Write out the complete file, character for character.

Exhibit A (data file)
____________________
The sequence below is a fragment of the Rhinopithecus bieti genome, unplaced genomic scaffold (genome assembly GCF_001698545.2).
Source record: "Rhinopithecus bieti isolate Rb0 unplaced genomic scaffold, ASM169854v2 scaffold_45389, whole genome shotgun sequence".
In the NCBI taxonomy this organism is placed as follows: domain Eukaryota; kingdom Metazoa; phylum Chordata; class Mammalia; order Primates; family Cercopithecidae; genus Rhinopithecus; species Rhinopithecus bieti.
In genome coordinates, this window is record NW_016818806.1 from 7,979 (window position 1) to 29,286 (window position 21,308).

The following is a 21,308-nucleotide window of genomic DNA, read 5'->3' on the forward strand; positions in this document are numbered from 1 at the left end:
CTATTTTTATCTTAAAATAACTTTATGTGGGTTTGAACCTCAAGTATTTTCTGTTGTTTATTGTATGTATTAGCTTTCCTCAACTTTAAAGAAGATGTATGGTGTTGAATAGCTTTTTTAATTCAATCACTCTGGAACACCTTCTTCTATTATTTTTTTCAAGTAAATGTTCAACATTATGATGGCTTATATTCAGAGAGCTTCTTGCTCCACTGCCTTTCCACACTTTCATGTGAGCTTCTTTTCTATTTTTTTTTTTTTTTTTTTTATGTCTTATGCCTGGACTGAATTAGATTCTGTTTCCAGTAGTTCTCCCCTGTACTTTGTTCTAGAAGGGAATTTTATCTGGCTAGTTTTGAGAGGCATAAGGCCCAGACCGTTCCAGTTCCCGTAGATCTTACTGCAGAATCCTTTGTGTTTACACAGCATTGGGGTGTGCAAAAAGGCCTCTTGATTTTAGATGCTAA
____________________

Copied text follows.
The sequence below is a fragment of the Rhinopithecus bieti genome, unplaced genomic scaffold (genome assembly GCF_001698545.2).
Source record: "Rhinopithecus bieti isolate Rb0 unplaced genomic scaffold, ASM169854v2 scaffold_45389, whole genome shotgun sequence".
In the NCBI taxonomy this organism is placed as follows: domain Eukaryota; kingdom Metazoa; phylum Chordata; class Mammalia; order Primates; family Cercopithecidae; genus Rhinopithecus; species Rhinopithecus bieti.
In genome coordinates, this window is record NW_016818806.1 from 7,979 (window position 1) to 29,286 (window position 21,308).

The following is a 21,308-nucleotide window of genomic DNA, read 5'->3' on the forward strand; positions in this document are numbered from 1 at the left end:
CTATTTTTATCTTAAAATAACTTTATGTGGGTTTGAACCTCAAGTATTTTCTGTTGTTTATTGTATGTATTAGCTTTCCTCAACTTTAAAGAAGATGTATGGTGTTGAATAGCTTTTTTAATTCAATCACTCTGGAACACCTTCTTCTATTATTTTTTTCAAGTAAATGTTCAACATTATGATGGCTTATATTCAGAGAGCTTCTTGCTCCACTGCCTTTCCACACTTTCATGTGAGCTTCTTTTCTATTTTTTTTTTTTTTTTTTTTATGTCTTATGCCTGGACTGAATTAGATTCTGTTTCCAGTAGTTCTCCCCTGTACTTTGTTCTAGAAGGGAATTTTATCTGGCTAGTTTTGAGAGGCATAAGGCCCAGACCGTTCCAGTTCCCGTAGATCTTACTGCAGAATCCTTTGTGTTTACACAGCATTGGGGTGTGCAAAAAGGCCTCTTGATTTTAGATGCTAA